The colors were obviously wrong, but that’s easily fixable: several cans of spray paint would do the trick. I started off with a coat of primer, then taped off various sections for different colors. I sprayed the butt of the gun brown, then the rest with a nice gunmetal grey. The prongs and grip got another layer of silver paint, and with some careful taping, I added on the gold detailing. Once that was all on, it got a goat of weathering to make it look a bit used.

This wasn’t something that we’d take out in public — but it was a nice addition for him to play with, and makes for an essential part for some final pictures.

Last but not least as the most important part of the costume: the Child! The early season 2 pictures showed that Din Djarin was carrying the little guy in a pouch. I picked up some burlap at the fabric store and showed the picture to my mother, who whipped up a small shoulder bag, something that Bram’s toy would fit into.

The costume looked great, and most importantly, it was comfortable for Bram to wear for an extended period of time. Unlike a stormtrooper, it wasn’t pinching or otherwise uncomfortable or him, and he enjoyed wearing it. It also largely held together well: he could run in it without losing parts.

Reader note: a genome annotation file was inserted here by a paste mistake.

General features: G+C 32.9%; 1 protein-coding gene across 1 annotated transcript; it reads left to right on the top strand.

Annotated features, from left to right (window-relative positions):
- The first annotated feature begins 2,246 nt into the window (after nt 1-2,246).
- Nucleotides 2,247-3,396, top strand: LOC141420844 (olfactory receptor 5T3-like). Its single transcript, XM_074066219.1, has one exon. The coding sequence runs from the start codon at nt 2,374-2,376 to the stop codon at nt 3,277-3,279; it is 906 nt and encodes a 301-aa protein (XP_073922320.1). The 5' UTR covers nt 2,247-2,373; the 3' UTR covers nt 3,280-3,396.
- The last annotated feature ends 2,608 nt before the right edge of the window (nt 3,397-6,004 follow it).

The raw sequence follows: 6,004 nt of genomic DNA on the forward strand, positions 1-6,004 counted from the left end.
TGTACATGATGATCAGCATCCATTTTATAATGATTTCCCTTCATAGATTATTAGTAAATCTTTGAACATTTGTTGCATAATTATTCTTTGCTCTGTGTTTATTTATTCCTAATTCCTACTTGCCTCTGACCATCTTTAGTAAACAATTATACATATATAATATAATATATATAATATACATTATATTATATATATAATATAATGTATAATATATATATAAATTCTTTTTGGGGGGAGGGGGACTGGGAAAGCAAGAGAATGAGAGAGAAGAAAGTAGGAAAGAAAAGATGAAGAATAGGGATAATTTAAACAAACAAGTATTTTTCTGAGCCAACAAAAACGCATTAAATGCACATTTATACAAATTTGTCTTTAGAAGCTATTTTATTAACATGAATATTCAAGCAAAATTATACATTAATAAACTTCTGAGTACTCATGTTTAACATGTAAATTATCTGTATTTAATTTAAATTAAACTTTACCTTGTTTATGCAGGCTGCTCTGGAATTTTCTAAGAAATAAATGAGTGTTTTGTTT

Halloween this year has been … problematic, but while trick or treating downtown was canceled, some businesses were doing their own giveaways. We ended up stopping down at the local cat cafe, which was doing a contest (which I don’t think ever announced the winners), and a local car dealership. While walking down the street, he made an incredible impression: cars stopped, and one person yelled out of their window: “MANDO!”

Ultimately, it was a fun project, and a needed diversion in a year where I haven't felt all that interested in building costumes — my workshop is in desperate need of a cleaning, and I just haven’t been able to get the time and mental energy to take that particular project on. This was just the thing, and I’m already eager to see what Bram will be interested in suiting up as next year.


Thanks for reading! Now that we’re into December, I have a small list of things to write up for this newsletter: a bunch of end-of-the-year things, as well as a couple of longish pieces that I want to write up. Stay tuned for those!

One thing that I’d like to ask of you: I talk a lot about the books that I read and enjoy: I’d like to hear from you about your favorites. I’m thinking that I’d like to round up some of those recommendations and include those in a future installment before the year is out.

Thanks!

Andrew